In spite of all the small cutbacks and limitations, Far Cry 2 is still a fun, engaging, dynamic, open game. Combat is a bit like Halo’s infamous “30 seconds of fun” concept, but amplified. Enemy characters have a great sense of the environment and your position, but they aren’t superhuman. If it’s dark out, they have a more limited sense of vision. It’s possible for enemies to run low on ammo. Weapons in the game become dirty and jam over time, and sometimes this happens to bad guys too.

Jamming weapons is but one of the “realistic” mechanics designed to slightly hamper your progress while also providing a fun sense of challenge. Cars can break down. Sometimes you’ll need to perform gross-looking surgeries on yourself when your health gets too low. Your inventory space is limited, and smart management of ammo and health supplies is a must.

The whole game has a sense of danger and foreboding seething under the surface, in spite of also setting the template for the fun open world combat that remained the hallmark of the series for future installments. It’s a great mix of dread and fun. To me it recalls the vibe of the Souls series. The story is suitably grim. Nothing is as it first seems, and the horrors of real war are depicted successfully through its entirely fictional template. This, in spite of the baffling decision to have all the dialog play out very quickly.

You’ll want to turn on subtitles.

Impressively, Far Cry 2 still holds up visually, a tough feat in this era of modern realistic graphics. It was the first game to run on Dunia, Ubisoft’s in-house fork of CryEngine 1. Ubisoft bought full rights to the Far Cry name and CryEngine 1. When the time came for a Far Cry sequel, they gutted and refined the engine. Although it might not hit quite the visual heights that Crytek always chases in their own games, I think Dunia is more impressive because it runs so much better on lesser hardware.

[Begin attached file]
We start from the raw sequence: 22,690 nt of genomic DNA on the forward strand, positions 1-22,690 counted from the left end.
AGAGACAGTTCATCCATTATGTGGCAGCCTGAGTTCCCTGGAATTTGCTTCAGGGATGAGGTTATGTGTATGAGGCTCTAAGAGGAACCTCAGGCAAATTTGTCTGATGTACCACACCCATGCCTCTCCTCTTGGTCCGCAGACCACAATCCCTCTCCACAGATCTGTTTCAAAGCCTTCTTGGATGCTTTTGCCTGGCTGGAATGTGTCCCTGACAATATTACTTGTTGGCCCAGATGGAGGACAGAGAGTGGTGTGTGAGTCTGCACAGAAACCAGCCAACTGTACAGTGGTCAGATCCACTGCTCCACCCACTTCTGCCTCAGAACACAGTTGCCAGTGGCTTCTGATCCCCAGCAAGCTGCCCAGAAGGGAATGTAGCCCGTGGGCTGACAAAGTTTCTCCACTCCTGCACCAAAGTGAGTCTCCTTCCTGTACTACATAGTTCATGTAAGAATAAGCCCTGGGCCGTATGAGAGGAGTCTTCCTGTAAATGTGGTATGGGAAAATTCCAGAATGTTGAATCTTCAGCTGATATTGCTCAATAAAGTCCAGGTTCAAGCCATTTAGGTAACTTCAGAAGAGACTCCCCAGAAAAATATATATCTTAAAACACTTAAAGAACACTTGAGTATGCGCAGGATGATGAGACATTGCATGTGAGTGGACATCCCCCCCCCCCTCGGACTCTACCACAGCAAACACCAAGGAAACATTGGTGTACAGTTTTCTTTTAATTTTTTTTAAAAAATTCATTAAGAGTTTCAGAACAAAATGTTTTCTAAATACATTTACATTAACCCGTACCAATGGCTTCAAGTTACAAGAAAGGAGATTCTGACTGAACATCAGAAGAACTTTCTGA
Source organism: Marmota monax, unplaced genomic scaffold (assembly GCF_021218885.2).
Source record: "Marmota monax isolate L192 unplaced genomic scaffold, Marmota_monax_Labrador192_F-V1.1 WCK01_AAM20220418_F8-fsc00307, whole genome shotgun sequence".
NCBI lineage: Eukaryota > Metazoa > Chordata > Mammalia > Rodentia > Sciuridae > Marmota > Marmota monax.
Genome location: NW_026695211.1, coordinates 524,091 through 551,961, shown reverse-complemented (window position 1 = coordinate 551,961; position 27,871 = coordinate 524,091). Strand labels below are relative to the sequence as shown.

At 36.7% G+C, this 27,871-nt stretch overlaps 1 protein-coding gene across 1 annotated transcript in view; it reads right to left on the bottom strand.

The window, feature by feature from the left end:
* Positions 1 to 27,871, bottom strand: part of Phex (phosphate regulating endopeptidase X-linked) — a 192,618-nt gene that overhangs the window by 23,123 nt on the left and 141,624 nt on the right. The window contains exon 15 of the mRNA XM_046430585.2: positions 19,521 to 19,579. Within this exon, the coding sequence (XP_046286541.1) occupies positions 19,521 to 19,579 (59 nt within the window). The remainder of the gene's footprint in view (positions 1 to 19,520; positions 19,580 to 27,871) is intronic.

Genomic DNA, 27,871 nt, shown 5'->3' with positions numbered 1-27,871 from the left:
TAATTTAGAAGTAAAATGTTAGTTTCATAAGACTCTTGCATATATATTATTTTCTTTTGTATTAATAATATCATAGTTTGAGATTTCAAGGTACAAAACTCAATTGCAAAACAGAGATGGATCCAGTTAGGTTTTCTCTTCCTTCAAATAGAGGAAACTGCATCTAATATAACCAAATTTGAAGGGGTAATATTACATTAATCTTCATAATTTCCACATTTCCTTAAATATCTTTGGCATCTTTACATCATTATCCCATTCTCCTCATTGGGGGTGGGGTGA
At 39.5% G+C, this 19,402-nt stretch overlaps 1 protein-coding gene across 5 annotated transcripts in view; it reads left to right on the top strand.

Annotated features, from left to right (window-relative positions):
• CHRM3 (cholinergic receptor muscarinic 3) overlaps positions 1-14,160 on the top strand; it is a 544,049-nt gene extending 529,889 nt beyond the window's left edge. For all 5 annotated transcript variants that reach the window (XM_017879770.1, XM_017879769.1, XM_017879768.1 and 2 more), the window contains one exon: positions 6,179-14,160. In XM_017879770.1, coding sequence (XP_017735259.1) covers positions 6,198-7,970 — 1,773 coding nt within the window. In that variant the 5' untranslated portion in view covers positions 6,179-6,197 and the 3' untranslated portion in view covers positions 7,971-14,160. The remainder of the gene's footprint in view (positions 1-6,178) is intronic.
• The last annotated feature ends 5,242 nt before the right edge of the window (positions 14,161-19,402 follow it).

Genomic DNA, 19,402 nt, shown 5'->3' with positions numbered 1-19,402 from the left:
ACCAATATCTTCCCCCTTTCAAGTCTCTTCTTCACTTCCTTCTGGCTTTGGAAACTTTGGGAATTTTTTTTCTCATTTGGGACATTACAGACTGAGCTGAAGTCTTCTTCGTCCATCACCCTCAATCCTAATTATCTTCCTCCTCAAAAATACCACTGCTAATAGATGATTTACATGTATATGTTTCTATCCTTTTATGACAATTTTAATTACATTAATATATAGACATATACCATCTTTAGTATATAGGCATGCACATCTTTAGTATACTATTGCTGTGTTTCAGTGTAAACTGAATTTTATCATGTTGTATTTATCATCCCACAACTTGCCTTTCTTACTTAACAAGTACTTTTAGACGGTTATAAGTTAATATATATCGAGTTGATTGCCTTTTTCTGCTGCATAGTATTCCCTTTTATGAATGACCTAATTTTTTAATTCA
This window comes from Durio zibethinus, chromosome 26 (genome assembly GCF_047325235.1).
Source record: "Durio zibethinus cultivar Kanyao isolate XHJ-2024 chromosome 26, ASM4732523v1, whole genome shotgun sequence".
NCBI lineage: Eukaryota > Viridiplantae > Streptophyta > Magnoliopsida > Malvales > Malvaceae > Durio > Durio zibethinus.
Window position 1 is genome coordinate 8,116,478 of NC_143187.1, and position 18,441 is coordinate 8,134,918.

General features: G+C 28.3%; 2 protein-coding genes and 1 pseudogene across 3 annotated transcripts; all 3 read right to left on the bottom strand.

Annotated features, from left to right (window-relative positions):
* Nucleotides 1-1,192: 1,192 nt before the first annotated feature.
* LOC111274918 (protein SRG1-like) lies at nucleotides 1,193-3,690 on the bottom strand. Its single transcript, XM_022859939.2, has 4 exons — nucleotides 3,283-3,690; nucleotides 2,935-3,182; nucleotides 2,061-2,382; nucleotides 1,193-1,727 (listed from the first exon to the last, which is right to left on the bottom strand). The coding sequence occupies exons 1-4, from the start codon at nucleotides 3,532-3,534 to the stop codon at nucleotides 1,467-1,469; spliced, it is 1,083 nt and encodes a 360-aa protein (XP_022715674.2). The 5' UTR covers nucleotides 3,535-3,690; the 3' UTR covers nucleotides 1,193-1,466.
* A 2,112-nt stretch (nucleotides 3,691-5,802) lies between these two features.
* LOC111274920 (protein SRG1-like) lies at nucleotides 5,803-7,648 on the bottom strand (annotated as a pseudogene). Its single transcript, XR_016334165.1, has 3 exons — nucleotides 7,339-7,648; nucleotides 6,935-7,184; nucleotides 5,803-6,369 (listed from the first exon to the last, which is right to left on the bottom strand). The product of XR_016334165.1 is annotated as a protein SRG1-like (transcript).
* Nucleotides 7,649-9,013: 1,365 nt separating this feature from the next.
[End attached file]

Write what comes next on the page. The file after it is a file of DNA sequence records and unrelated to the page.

Dunia is still used in Far Cry games today. In Far Cry 2, landscapes look great, foliage blows in the wind, fire propagates realistically, explosions throw off a shower of particles…it’s great.

The easiest version of the game to play these days is the PC version, which is regularly very cheap on Steam. It’s also the most visually impressive, offering an early yet well-optimized DX10 renderer. I remember back in 2008 that DirectX 10 had just launched, and other DX10 games struggled to run well on my shiny new hardware…but Far Cry 2 ran like a dream. The 360 and PS3 versions are both solid, if you have those systems around.

If you’re in the mood for a fun, open shooter in a beautiful world that has something to say behind the chaos…then Far Cry 2 is a perfect choice. Some folks think that Far Cry 3 and 4 are worse games in many ways…but I actually think they both did interesting things to build on this excellent foundation. The nemesis system in Shadow of Mordor also seems strongly inspired by Far Cry 2’s dynamic story concepts.

Far Cry 2 is not a flawless video game. It’s frustrating at times, and its ambitions were slightly limited by the hardware of the day. But it’s also endlessly interesting and engaging to play, and still just as relevant a game today as it was almost a decade ago.

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Alex Rowe

Alex Rowe